A customer who pays monthly will never get enough bill credits to offset the $5.55 charge. For the typical residential customer, it would take about 38 shares – a net cost of about $78 to $193 per month (or more than $30,000 if paid upfront) – to offset a household's entire electricity usage through Solar Share.
Even those who pay the upfront fee have little hope of recouping it over the 25-year lifespan the LG&E solar farm. WDRB calculated that, at current electricity rates, it would take at least 25 years and possibly more than 80 years for the Solar Share bill credits to equal the upfront charge.
On the other hand, a typical residential solar project with a $22,000 price tag could pay for itself in 9 to 15 years when factoring a hefty federal tax credit ($5,720) available to solar owners, said Matt Partymiller, owner of Lexington-based Solar Energy Solutions, which sells solar systems for homes and businesses.
A key difference is that – for now – Kentucky solar panel owners get significantly higher compensation for the excess electricity that they feed back into the power grid than do Solar Share subscribers.
LG&E and other state utilities successfully lobbied the state legislature in 2019 to roll back a policy called "net metering," in which solar panel owners are entitled to retail-rate compensation for whatever electricity their systems produce beyond their own household usage.
The Kentucky Public Service Commission is expected to reduce the compensation that solar owners get for excess power, but the new rates haven't been set and current owners are grandfathered for 25 years. Each utility’s new net metering rate will be set considering its particular circumstances, according to the PSC.
Solar Share subscribers, on the other hand, get credited at only about one-third of the retail rate for any excess power their "shares" feed back into the grid.
To get the most out of the program, a customer would have to plan to use more electricity during the day when the sun is shining, but that wouldn't be ideal for people who aren't normally home during the day.
Despite those limitations, LG&E stresses that the value of the program is in not having to come up with thousands of dollars to buy a private solar array and never incurring additional costs to maintain such a system.
For example, having to remove solar panels to replace a roof can mean a few thousand dollars in added costs down the road.
With Solar Share, "We're taking on the responsibility of managing the project, engineering the project (and) maintaining the project over time," Bevington said.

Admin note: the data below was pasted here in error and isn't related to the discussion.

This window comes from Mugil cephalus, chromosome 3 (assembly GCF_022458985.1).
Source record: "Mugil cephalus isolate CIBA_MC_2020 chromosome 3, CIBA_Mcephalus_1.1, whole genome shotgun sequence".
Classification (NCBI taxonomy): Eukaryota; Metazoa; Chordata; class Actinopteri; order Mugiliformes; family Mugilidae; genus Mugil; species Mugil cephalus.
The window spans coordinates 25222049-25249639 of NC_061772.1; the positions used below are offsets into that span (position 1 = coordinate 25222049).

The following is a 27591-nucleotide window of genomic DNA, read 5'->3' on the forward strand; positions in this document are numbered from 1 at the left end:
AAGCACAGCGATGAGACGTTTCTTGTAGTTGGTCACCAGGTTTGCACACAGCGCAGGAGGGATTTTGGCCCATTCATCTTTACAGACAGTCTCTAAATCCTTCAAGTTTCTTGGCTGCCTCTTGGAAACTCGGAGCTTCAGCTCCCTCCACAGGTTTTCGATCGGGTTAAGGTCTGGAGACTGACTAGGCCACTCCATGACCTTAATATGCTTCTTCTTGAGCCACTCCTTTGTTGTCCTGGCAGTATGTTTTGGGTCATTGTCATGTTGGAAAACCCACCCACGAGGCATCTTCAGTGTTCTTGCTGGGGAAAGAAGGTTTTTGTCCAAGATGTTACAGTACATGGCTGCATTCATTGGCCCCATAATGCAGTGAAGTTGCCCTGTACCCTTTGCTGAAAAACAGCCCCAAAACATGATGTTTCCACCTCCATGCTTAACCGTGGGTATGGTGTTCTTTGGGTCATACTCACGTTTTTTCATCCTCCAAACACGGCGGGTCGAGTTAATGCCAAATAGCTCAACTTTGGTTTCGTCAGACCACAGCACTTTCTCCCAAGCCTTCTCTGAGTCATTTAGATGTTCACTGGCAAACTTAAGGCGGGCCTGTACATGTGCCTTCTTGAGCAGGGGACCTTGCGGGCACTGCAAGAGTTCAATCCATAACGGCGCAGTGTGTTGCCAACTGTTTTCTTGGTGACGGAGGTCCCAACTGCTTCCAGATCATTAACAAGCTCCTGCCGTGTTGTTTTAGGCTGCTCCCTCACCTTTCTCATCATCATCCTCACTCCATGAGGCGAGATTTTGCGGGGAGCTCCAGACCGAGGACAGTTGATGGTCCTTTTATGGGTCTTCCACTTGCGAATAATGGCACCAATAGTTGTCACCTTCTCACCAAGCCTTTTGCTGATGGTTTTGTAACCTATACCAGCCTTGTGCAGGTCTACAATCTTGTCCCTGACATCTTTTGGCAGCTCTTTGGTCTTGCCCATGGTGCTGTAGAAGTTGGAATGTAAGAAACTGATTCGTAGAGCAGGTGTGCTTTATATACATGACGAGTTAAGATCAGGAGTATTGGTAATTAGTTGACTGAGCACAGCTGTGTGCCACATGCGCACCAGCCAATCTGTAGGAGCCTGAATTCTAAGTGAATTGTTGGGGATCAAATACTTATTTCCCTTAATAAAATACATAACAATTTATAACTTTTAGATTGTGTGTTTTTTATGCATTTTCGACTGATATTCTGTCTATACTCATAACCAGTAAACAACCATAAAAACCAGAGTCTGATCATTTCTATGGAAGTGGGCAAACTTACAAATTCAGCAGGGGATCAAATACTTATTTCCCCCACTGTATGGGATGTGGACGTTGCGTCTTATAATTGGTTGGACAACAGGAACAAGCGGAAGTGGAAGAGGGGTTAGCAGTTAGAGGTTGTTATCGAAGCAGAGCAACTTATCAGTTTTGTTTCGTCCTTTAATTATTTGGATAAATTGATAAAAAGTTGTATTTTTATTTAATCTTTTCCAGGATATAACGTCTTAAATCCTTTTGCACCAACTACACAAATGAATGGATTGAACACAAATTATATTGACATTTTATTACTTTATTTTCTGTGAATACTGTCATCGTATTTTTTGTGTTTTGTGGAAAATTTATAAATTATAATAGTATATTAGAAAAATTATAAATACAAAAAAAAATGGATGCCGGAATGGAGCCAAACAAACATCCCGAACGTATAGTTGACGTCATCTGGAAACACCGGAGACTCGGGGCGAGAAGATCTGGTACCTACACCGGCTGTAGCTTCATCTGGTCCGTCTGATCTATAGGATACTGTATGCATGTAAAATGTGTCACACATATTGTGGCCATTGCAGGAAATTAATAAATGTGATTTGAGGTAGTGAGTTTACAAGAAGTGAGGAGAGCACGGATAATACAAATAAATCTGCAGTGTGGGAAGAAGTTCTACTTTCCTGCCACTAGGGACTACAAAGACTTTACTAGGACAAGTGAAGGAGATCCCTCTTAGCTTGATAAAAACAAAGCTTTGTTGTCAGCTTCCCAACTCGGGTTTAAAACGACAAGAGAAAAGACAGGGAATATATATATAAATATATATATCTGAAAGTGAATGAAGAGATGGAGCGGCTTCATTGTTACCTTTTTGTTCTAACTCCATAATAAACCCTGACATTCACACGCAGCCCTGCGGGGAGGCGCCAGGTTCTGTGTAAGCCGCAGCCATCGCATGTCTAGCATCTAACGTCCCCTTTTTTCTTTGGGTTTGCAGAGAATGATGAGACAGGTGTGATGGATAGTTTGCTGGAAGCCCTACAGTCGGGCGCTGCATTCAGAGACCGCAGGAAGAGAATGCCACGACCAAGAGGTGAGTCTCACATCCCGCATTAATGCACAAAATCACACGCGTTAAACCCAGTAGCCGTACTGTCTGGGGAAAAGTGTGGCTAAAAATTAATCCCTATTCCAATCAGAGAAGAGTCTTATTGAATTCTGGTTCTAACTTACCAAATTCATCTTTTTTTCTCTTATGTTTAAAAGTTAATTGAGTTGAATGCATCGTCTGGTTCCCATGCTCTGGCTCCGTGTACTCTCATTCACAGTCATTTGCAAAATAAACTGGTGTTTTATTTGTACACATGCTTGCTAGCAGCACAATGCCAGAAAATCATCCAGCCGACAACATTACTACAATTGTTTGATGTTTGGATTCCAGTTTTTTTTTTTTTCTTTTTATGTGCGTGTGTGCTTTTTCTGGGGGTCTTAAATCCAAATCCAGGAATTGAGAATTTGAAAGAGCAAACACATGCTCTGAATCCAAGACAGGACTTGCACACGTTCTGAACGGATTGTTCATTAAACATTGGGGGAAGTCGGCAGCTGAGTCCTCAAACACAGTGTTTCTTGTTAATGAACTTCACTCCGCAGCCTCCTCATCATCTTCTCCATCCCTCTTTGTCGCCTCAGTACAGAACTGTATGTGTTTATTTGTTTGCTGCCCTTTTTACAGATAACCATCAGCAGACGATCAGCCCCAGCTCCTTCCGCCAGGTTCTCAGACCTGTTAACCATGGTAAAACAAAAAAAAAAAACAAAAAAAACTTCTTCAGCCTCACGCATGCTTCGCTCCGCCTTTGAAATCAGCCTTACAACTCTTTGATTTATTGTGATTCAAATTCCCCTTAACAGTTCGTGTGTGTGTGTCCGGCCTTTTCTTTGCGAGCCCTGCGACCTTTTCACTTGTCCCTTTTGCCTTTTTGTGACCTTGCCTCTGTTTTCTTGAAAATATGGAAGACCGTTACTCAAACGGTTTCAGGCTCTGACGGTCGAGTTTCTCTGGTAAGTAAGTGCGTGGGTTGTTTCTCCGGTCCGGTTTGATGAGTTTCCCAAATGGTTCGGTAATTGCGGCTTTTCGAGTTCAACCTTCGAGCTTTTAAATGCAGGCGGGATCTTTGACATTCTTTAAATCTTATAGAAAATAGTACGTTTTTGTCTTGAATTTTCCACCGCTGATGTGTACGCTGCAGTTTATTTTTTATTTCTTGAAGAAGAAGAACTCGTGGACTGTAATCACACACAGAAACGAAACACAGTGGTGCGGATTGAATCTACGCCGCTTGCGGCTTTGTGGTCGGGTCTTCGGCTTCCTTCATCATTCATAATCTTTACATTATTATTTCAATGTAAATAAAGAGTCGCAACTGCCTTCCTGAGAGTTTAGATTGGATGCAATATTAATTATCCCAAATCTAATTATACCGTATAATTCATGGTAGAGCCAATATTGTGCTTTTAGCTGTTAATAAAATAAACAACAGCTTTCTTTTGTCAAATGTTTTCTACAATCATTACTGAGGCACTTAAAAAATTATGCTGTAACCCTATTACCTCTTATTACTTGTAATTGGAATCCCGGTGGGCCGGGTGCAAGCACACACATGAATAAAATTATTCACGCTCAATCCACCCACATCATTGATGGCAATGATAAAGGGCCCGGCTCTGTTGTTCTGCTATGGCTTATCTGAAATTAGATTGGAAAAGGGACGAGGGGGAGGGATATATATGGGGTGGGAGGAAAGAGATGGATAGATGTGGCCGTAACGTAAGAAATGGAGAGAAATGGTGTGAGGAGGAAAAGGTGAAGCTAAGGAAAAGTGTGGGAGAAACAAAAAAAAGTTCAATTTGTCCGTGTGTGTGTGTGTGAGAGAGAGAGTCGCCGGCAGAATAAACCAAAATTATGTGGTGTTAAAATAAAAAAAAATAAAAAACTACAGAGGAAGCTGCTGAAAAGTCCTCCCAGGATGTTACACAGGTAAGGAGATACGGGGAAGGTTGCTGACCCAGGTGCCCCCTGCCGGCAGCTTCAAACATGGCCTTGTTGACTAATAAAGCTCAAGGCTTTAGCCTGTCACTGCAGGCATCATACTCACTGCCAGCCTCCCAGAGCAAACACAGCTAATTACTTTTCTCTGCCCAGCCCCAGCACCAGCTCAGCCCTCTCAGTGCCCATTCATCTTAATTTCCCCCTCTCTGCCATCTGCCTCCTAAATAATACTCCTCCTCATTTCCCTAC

Solar companies say they could offer better deal
Partymiller, who is also president of the Kentucky Solar Industry Association, said there are some aspects of the LG&E farm – such as its visibility along I-64 – that are laudable.
"The more people that know that solar is happening and that utilities believe investment in solar makes sense, the better off our industry is," Partymiller said.
At the same time, the growth of the program highlights the challenges that private solar installers in Kentucky face in competing with regulated monopolies, he said.
Partymiller questioned the overhead costs that LG&E charges its Solar Share subscribers, for example. But state law ensures that businesses like his couldn't open a competing solar farm in a utility's territory, he said.
"If I could build a single large-scale array in the middle of Simpsonville and offer that to customers from the far ends of the state – from eastern Kentucky to western Kentucky – at a fixed rate ... I think I could do so far more cost-effectively than what LG&E is offering right now," Partymiller said.
Another limitation, Partymiller said, is that Kentucky is not one of the states that allows solar installers to lease panels to customers instead of selling them. That's essentially what LG&E is doing when Solar Share subscribers opt for the $5.55 per month cost, he said.
Leasing is a way around the hefty upfront costs of residential system, he said.
Partymiller acknowledged one benefit of the Solar Share design: It allows customers to buy solar energy in small increments, which would not be possible with a typical residential system.
Cunningham, of the Louisville Climate Action Network, said it might be more effective for customers who want to spend a few dollars a month to buy "Renewable Energy Certificates" through LG&E instead of signing up for Solar Share.
But Ben Haydon, a nonprofit executive who lives in Lexington and serves on a volunteer advisory board for LG&E-KU, said he gets a little bit of satisfaction each time he drives by the solar farm on Interstate 64. Haydon bought one share in solar farm's second section that is about to get underway.
"I really like the idea of just being able to pay a little bit of money and saying, 'Hey, I have a stake in that solar panel right there on the side of interstate,'" he said."… That's really not going to be hurting me financially, and it'll be doing a little bit of good in the world."